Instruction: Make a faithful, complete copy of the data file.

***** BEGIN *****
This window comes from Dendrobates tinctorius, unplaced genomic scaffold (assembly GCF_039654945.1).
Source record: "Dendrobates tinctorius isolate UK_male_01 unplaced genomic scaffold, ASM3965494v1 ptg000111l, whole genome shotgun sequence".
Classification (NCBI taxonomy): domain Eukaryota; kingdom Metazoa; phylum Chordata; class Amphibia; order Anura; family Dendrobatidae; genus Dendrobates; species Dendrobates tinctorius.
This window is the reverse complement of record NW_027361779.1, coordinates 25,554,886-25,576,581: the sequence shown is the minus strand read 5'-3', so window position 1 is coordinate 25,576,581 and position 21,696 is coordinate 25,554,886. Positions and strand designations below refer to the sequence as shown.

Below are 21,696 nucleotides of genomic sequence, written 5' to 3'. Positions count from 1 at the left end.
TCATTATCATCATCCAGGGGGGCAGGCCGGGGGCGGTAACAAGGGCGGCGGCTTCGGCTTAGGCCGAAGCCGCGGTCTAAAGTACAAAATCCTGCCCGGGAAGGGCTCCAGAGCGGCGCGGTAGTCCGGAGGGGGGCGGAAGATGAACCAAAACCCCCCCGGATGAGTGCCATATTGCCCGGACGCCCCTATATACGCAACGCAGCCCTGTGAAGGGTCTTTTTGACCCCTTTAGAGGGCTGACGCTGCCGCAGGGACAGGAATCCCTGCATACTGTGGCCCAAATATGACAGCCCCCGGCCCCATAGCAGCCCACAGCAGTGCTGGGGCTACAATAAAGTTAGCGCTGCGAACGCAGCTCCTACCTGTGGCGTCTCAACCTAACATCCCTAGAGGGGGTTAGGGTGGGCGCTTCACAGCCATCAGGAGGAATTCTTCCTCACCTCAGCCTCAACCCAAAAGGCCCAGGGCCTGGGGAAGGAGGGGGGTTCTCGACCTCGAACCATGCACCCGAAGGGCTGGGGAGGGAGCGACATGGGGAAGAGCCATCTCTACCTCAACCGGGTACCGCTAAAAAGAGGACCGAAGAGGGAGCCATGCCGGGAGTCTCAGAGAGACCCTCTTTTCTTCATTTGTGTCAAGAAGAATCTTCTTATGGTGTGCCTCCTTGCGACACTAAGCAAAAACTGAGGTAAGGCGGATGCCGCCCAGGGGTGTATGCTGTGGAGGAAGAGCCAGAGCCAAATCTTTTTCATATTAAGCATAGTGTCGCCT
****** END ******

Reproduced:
This window comes from Dendrobates tinctorius, unplaced genomic scaffold (assembly GCF_039654945.1).
Source record: "Dendrobates tinctorius isolate UK_male_01 unplaced genomic scaffold, ASM3965494v1 ptg000111l, whole genome shotgun sequence".
Classification (NCBI taxonomy): domain Eukaryota; kingdom Metazoa; phylum Chordata; class Amphibia; order Anura; family Dendrobatidae; genus Dendrobates; species Dendrobates tinctorius.
This window is the reverse complement of record NW_027361779.1, coordinates 25,554,886-25,576,581: the sequence shown is the minus strand read 5'-3', so window position 1 is coordinate 25,576,581 and position 21,696 is coordinate 25,554,886. Positions and strand designations below refer to the sequence as shown.

Below are 21,696 nucleotides of genomic sequence, written 5' to 3'. Positions count from 1 at the left end.
TCATTATCATCATCCAGGGGGGCAGGCCGGGGGCGGTAACAAGGGCGGCGGCTTCGGCTTAGGCCGAAGCCGCGGTCTAAAGTACAAAATCCTGCCCGGGAAGGGCTCCAGAGCGGCGCGGTAGTCCGGAGGGGGGCGGAAGATGAACCAAAACCCCCCCGGATGAGTGCCATATTGCCCGGACGCCCCTATATACGCAACGCAGCCCTGTGAAGGGTCTTTTTGACCCCTTTAGAGGGCTGACGCTGCCGCAGGGACAGGAATCCCTGCATACTGTGGCCCAAATATGACAGCCCCCGGCCCCATAGCAGCCCACAGCAGTGCTGGGGCTACAATAAAGTTAGCGCTGCGAACGCAGCTCCTACCTGTGGCGTCTCAACCTAACATCCCTAGAGGGGGTTAGGGTGGGCGCTTCACAGCCATCAGGAGGAATTCTTCCTCACCTCAGCCTCAACCCAAAAGGCCCAGGGCCTGGGGAAGGAGGGGGGTTCTCGACCTCGAACCATGCACCCGAAGGGCTGGGGAGGGAGCGACATGGGGAAGAGCCATCTCTACCTCAACCGGGTACCGCTAAAAAGAGGACCGAAGAGGGAGCCATGCCGGGAGTCTCAGAGAGACCCTCTTTTCTTCATTTGTGTCAAGAAGAATCTTCTTATGGTGTGCCTCCTTGCGACACTAAGCAAAAACTGAGGTAAGGCGGATGCCGCCCAGGGGTGTATGCTGTGGAGGAAGAGCCAGAGCCAAATCTTTTTCATATTAAGCATAGTGTCGCCT